Computational Thinking and COOL (COoperative Open Learning) Informatics in Primary and Secondary Schools
Technology has a deep impact on everyday life of most people in today’s society, and computer science seems to be a basic element of this evolution that is going on. According to Jeanette Wing, Computational Thinking now represents a “universally applicable attitude and skill set everyone, not just computer scientists”, should be eager to learn and to use in order to deal with this situation. But, up to now, it is not clear how and when these attitudes and skills should be learned.
In this presentation we thus will go back to the very roots of Computational Thinking, which is much more than programming, and see how it can be taught by using COOL Informatics – an Austrian teaching model that is based on neurodidactical principles. By making use of its four principles – discovery, cooperation, individuality and activity – we will also learn that most of the concepts and attitudes can be taught outside Universities, namely at secondary and even primary schools and in non-computer science subjects.
Andreas Bollin received his Ph.D. and Venia Docendi in Applied Informatics from the University of Klagenfurt where he is currently active as Full Professor and Head at the Institute for Informatics-Didactics. His research interests are Informatics-Didactics, Computer-Science Education, Project Management and Software Engineering (with a focus on Reverse Engineering and Formal Methods). He is also active in the area of e-learning and new technologies to enhance various aspects of teaching computer science.
Informatics curriculum in British schools
The BCS has over the past few years built a strong relationship with the teaching profession and the Department of Education, resulting in a compulsory national curriculum in schools. What lessons can we learn from this and the similar activity in other countries within Europe. How can we in the CEPIS network help to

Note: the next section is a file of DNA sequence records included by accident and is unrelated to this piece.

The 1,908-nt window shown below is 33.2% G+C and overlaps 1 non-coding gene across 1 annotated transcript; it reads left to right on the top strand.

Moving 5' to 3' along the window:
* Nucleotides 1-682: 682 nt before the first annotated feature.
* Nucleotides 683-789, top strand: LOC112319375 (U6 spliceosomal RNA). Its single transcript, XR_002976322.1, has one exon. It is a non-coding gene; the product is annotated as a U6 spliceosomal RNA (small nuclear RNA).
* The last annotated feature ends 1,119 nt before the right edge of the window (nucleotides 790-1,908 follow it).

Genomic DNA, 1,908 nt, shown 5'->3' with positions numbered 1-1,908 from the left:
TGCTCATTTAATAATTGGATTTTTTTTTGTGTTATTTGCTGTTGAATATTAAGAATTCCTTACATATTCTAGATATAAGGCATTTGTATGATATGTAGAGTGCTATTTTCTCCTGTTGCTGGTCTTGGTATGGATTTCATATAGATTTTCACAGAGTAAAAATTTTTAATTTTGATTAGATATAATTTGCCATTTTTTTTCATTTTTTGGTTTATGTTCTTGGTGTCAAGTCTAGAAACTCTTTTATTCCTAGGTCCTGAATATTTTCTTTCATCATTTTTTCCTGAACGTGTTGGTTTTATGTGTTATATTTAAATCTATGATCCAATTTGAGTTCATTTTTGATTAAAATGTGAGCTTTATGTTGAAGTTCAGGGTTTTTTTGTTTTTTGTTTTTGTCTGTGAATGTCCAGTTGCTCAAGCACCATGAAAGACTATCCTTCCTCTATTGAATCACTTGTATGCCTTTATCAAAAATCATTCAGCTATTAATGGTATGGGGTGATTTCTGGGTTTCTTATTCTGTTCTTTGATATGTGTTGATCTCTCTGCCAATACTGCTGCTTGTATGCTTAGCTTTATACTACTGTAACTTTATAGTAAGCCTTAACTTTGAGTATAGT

- encourage politicians to recognise the importance of computer science
- make the subject interesting an exciting
- guide parents to encourage students to take up the subject and
- help teachers understand the concepts computational thinking.
began his career as a teacher of maths but then got the computer bug! This led to Head of Research and Development at the Computer Centre at Queens University of Belfast and a Visiting Professor at the University of Ulster He established, and was chairman of seven micro companies covering maths assessment, electronic voting, cultural heritage, a radio station and telecommunications. He spent 15 years as a government advisor dispensing knowledge transfer funds to 200 university-company partnerships and monitoring their performance. He has a long history of commitment to his professional society BCS, joined it in 1966, was a member of its Council for 30 years and its President in 1986.
Irene Bell has been a member of the Stranmillis University College academic staff since 1996. She is Head of STEM and a Principal lecturer. She holds a BSc honours degree in Mathematics, a MA(Ed) degree and a PGCE from Queens University Belfast and an EdD from Exeter University. She has 11 years experience of teaching mathematics in Post-primary schools and 20 years of teaching within Initial Teacher Education. Formerly Head of Numeracy and Chair of Primary Education she now leads STEM Education at all levels within Stranmillis University College and is Chair of Post-primary Education. The author or co-author of several research papers and conference presentations she has been the recipient of a Teaching Award in both 2005 and 2007 and the joint winner with Ian Simons of the 'Blackboard Technology Award' (2013). She is the Chair for Northern Ireland of Computing at Schools.